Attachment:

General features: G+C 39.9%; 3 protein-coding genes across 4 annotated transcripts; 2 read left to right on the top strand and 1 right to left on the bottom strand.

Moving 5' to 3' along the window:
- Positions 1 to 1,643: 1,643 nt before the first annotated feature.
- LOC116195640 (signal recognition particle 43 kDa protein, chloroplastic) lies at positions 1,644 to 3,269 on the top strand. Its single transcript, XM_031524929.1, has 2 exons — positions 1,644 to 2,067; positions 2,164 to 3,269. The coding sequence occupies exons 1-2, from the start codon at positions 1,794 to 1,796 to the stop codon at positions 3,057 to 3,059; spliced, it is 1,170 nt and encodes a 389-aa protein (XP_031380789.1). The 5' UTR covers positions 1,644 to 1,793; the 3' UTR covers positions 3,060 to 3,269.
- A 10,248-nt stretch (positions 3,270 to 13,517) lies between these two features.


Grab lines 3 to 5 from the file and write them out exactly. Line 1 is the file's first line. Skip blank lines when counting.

- Positions 1 to 1,643: 1,643 nt before the first annotated feature.
- LOC116195640 (signal recognition particle 43 kDa protein, chloroplastic) lies at positions 1,644 to 3,269 on the top strand. Its single transcript, XM_031524929.1, has 2 exons — positions 1,644 to 2,067; positions 2,164 to 3,269. The coding sequence occupies exons 1-2, from the start codon at positions 1,794 to 1,796 to the stop codon at positions 3,057 to 3,059; spliced, it is 1,170 nt and encodes a 389-aa protein (XP_031380789.1). The 5' UTR covers positions 1,644 to 1,793; the 3' UTR covers positions 3,060 to 3,269.
- A 10,248-nt stretch (positions 3,270 to 13,517) lies between these two features.